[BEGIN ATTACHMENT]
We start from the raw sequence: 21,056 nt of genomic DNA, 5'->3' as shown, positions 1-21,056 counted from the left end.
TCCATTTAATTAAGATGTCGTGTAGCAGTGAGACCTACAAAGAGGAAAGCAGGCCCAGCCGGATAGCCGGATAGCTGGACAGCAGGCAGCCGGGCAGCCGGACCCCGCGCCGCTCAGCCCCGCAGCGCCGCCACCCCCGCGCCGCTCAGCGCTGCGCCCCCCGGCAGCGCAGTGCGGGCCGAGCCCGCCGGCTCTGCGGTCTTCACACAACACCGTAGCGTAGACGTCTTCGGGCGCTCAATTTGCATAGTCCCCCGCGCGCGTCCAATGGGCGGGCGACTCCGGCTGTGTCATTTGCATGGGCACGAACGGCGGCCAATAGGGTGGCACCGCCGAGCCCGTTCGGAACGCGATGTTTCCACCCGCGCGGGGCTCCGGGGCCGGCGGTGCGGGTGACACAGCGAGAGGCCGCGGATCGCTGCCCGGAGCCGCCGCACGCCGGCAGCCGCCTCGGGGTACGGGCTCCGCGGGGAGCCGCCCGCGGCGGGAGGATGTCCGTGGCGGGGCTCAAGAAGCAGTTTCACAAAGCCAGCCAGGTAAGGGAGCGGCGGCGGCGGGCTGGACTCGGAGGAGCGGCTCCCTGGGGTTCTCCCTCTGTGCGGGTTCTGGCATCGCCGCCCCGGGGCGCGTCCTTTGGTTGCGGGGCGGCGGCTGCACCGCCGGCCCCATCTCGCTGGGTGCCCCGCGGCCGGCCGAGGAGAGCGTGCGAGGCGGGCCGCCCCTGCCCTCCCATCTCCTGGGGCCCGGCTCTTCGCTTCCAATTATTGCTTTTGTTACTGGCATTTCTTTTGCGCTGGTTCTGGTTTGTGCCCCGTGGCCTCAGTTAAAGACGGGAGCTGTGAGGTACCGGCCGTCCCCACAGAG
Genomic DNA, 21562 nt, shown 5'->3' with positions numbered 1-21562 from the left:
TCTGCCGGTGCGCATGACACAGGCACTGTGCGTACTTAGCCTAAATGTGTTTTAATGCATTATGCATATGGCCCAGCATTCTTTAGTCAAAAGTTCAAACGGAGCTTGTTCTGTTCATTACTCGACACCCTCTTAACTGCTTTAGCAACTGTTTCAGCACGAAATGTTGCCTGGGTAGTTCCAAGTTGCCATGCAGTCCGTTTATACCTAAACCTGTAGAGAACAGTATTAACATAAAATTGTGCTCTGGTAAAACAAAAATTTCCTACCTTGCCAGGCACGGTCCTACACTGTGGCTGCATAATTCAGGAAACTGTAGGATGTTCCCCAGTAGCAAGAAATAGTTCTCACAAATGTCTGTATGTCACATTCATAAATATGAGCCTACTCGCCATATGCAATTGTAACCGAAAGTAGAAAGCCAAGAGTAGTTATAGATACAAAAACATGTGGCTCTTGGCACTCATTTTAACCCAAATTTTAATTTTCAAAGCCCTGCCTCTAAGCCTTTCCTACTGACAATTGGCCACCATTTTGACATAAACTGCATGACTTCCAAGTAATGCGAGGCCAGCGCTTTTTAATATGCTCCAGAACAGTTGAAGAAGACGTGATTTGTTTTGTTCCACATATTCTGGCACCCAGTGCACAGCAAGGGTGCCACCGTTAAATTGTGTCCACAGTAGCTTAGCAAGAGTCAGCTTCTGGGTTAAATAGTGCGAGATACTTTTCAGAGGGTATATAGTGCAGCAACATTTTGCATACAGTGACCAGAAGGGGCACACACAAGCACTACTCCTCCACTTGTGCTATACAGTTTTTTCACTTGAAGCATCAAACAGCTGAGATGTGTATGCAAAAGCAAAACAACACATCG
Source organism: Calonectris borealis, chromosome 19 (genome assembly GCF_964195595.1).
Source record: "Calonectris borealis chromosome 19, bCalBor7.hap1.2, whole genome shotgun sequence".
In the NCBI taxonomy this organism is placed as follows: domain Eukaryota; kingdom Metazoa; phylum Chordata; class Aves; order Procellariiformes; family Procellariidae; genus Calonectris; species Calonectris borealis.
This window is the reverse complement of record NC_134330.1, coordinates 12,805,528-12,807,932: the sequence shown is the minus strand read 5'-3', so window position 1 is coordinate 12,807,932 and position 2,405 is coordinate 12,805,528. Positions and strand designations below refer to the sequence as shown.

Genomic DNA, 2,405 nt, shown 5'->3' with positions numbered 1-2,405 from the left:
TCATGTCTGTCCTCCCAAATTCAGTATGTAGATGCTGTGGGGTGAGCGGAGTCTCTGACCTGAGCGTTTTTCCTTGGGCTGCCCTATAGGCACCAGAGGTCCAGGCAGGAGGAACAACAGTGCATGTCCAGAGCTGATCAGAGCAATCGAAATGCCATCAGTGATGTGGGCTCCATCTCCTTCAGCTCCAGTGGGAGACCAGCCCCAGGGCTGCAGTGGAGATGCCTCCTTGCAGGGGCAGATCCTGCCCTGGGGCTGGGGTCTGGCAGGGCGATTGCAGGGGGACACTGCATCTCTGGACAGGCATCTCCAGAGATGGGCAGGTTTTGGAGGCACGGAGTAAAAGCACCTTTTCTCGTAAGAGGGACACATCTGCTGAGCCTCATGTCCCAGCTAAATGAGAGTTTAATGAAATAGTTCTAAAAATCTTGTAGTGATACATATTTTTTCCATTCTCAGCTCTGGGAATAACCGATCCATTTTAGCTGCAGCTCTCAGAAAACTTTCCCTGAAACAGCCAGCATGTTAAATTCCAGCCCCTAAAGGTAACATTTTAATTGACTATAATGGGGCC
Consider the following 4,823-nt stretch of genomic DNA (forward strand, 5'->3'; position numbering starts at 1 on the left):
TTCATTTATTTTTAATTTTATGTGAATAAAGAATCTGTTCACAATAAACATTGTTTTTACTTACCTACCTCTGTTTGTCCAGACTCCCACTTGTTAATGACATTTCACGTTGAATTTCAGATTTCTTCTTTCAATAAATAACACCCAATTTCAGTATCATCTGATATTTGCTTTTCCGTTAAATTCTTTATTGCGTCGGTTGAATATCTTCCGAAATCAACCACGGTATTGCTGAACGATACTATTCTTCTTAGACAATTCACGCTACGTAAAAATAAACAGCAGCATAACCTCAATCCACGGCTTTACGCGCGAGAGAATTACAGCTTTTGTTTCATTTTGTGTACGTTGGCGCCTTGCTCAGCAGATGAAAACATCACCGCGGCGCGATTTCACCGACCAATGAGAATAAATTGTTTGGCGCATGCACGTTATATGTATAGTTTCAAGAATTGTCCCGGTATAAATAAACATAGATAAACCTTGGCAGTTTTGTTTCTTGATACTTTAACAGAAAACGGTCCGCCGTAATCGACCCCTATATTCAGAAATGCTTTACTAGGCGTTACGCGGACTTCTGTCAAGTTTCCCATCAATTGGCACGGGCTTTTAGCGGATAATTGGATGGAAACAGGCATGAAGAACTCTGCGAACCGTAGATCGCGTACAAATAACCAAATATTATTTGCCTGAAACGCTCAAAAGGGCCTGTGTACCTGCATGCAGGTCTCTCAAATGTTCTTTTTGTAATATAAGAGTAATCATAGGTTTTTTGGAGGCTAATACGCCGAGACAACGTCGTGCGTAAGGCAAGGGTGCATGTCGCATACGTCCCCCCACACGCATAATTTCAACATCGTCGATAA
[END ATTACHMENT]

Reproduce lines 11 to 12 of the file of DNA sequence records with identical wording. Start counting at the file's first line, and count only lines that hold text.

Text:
Consider the following 4,823-nt stretch of genomic DNA (forward strand, 5'->3'; position numbering starts at 1 on the left):
TTCATTTATTTTTAATTTTATGTGAATAAAGAATCTGTTCACAATAAACATTGTTTTTACTTACCTACCTCTGTTTGTCCAGACTCCCACTTGTTAATGACATTTCACGTTGAATTTCAGATTTCTTCTTTCAATAAATAACACCCAATTTCAGTATCATCTGATATTTGCTTTTCCGTTAAATTCTTTATTGCGTCGGTTGAATATCTTCCGAAATCAACCACGGTATTGCTGAACGATACTATTCTTCTTAGACAATTCACGCTACGTAAAAATAAACAGCAGCATAACCTCAATCCACGGCTTTACGCGCGAGAGAATTACAGCTTTTGTTTCATTTTGTGTACGTTGGCGCCTTGCTCAGCAGATGAAAACATCACCGCGGCGCGATTTCACCGACCAATGAGAATAAATTGTTTGGCGCATGCACGTTATATGTATAGTTTCAAGAATTGTCCCGGTATAAATAAACATAGATAAACCTTGGCAGTTTTGTTTCTTGATACTTTAACAGAAAACGGTCCGCCGTAATCGACCCCTATATTCAGAAATGCTTTACTAGGCGTTACGCGGACTTCTGTCAAGTTTCCCATCAATTGGCACGGGCTTTTAGCGGATAATTGGATGGAAACAGGCATGAAGAACTCTGCGAACCGTAGATCGCGTACAAATAACCAAATATTATTTGCCTGAAACGCTCAAAAGGGCCTGTGTACCTGCATGCAGGTCTCTCAAATGTTCTTTTTGTAATATAAGAGTAATCATAGGTTTTTTGGAGGCTAATACGCCGAGACAACGTCGTGCGTAAGGCAAGGGTGCATGTCGCATACGTCCCCCCACACGCATAATTTCAACATCGTCGATAA